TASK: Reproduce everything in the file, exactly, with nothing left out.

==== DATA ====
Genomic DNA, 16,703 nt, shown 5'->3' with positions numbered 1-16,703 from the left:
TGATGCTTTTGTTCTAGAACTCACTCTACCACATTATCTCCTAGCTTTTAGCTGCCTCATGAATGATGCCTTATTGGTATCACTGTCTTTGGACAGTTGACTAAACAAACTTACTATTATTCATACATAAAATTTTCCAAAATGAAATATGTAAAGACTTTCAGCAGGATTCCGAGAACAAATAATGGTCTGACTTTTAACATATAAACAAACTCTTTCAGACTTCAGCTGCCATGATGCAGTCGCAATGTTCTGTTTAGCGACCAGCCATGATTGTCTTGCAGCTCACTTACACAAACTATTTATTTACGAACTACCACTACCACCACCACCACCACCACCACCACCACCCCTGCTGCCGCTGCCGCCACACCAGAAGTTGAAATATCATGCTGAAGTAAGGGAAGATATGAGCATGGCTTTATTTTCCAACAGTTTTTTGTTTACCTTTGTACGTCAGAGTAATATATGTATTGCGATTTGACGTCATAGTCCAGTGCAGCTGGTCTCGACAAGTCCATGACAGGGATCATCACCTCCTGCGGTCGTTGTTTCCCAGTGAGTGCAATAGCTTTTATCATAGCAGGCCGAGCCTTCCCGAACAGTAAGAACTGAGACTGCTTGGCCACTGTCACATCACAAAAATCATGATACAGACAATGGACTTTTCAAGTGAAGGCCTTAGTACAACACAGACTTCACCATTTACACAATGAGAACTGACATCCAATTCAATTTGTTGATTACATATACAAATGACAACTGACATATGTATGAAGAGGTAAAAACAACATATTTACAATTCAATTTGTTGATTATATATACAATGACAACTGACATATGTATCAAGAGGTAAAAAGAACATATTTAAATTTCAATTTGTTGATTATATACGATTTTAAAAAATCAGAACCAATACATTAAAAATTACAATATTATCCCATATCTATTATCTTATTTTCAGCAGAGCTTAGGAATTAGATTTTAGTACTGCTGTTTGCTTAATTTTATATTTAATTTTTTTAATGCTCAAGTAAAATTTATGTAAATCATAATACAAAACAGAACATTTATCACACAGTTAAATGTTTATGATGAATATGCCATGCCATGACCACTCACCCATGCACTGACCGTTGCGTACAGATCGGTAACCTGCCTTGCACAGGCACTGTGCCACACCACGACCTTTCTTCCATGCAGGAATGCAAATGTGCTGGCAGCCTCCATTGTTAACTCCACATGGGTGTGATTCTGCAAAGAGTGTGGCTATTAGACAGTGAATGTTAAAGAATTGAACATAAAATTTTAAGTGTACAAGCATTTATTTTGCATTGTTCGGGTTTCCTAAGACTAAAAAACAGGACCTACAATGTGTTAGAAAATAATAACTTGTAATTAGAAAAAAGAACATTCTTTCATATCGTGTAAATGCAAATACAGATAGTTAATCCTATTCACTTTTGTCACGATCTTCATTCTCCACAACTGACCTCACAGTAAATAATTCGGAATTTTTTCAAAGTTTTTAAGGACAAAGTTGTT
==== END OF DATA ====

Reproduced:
Genomic DNA, 16,703 nt, shown 5'->3' with positions numbered 1-16,703 from the left:
TGATGCTTTTGTTCTAGAACTCACTCTACCACATTATCTCCTAGCTTTTAGCTGCCTCATGAATGATGCCTTATTGGTATCACTGTCTTTGGACAGTTGACTAAACAAACTTACTATTATTCATACATAAAATTTTCCAAAATGAAATATGTAAAGACTTTCAGCAGGATTCCGAGAACAAATAATGGTCTGACTTTTAACATATAAACAAACTCTTTCAGACTTCAGCTGCCATGATGCAGTCGCAATGTTCTGTTTAGCGACCAGCCATGATTGTCTTGCAGCTCACTTACACAAACTATTTATTTACGAACTACCACTACCACCACCACCACCACCACCACCACCACCCCTGCTGCCGCTGCCGCCACACCAGAAGTTGAAATATCATGCTGAAGTAAGGGAAGATATGAGCATGGCTTTATTTTCCAACAGTTTTTTGTTTACCTTTGTACGTCAGAGTAATATATGTATTGCGATTTGACGTCATAGTCCAGTGCAGCTGGTCTCGACAAGTCCATGACAGGGATCATCACCTCCTGCGGTCGTTGTTTCCCAGTGAGTGCAATAGCTTTTATCATAGCAGGCCGAGCCTTCCCGAACAGTAAGAACTGAGACTGCTTGGCCACTGTCACATCACAAAAATCATGATACAGACAATGGACTTTTCAAGTGAAGGCCTTAGTACAACACAGACTTCACCATTTACACAATGAGAACTGACATCCAATTCAATTTGTTGATTACATATACAAATGACAACTGACATATGTATGAAGAGGTAAAAACAACATATTTACAATTCAATTTGTTGATTATATATACAATGACAACTGACATATGTATCAAGAGGTAAAAAGAACATATTTAAATTTCAATTTGTTGATTATATACGATTTTAAAAAATCAGAACCAATACATTAAAAATTACAATATTATCCCATATCTATTATCTTATTTTCAGCAGAGCTTAGGAATTAGATTTTAGTACTGCTGTTTGCTTAATTTTATATTTAATTTTTTTAATGCTCAAGTAAAATTTATGTAAATCATAATACAAAACAGAACATTTATCACACAGTTAAATGTTTATGATGAATATGCCATGCCATGACCACTCACCCATGCACTGACCGTTGCGTACAGATCGGTAACCTGCCTTGCACAGGCACTGTGCCACACCACGACCTTTCTTCCATGCAGGAATGCAAATGTGCTGGCAGCCTCCATTGTTAACTCCACATGGGTGTGATTCTGCAAAGAGTGTGGCTATTAGACAGTGAATGTTAAAGAATTGAACATAAAATTTTAAGTGTACAAGCATTTATTTTGCATTGTTCGGGTTTCCTAAGACTAAAAAACAGGACCTACAATGTGTTAGAAAATAATAACTTGTAATTAGAAAAAAGAACATTCTTTCATATCGTGTAAATGCAAATACAGATAGTTAATCCTATTCACTTTTGTCACGATCTTCATTCTCCACAACTGACCTCACAGTAAATAATTCGGAATTTTTTCAAAGTTTTTAAGGACAAAGTTGTT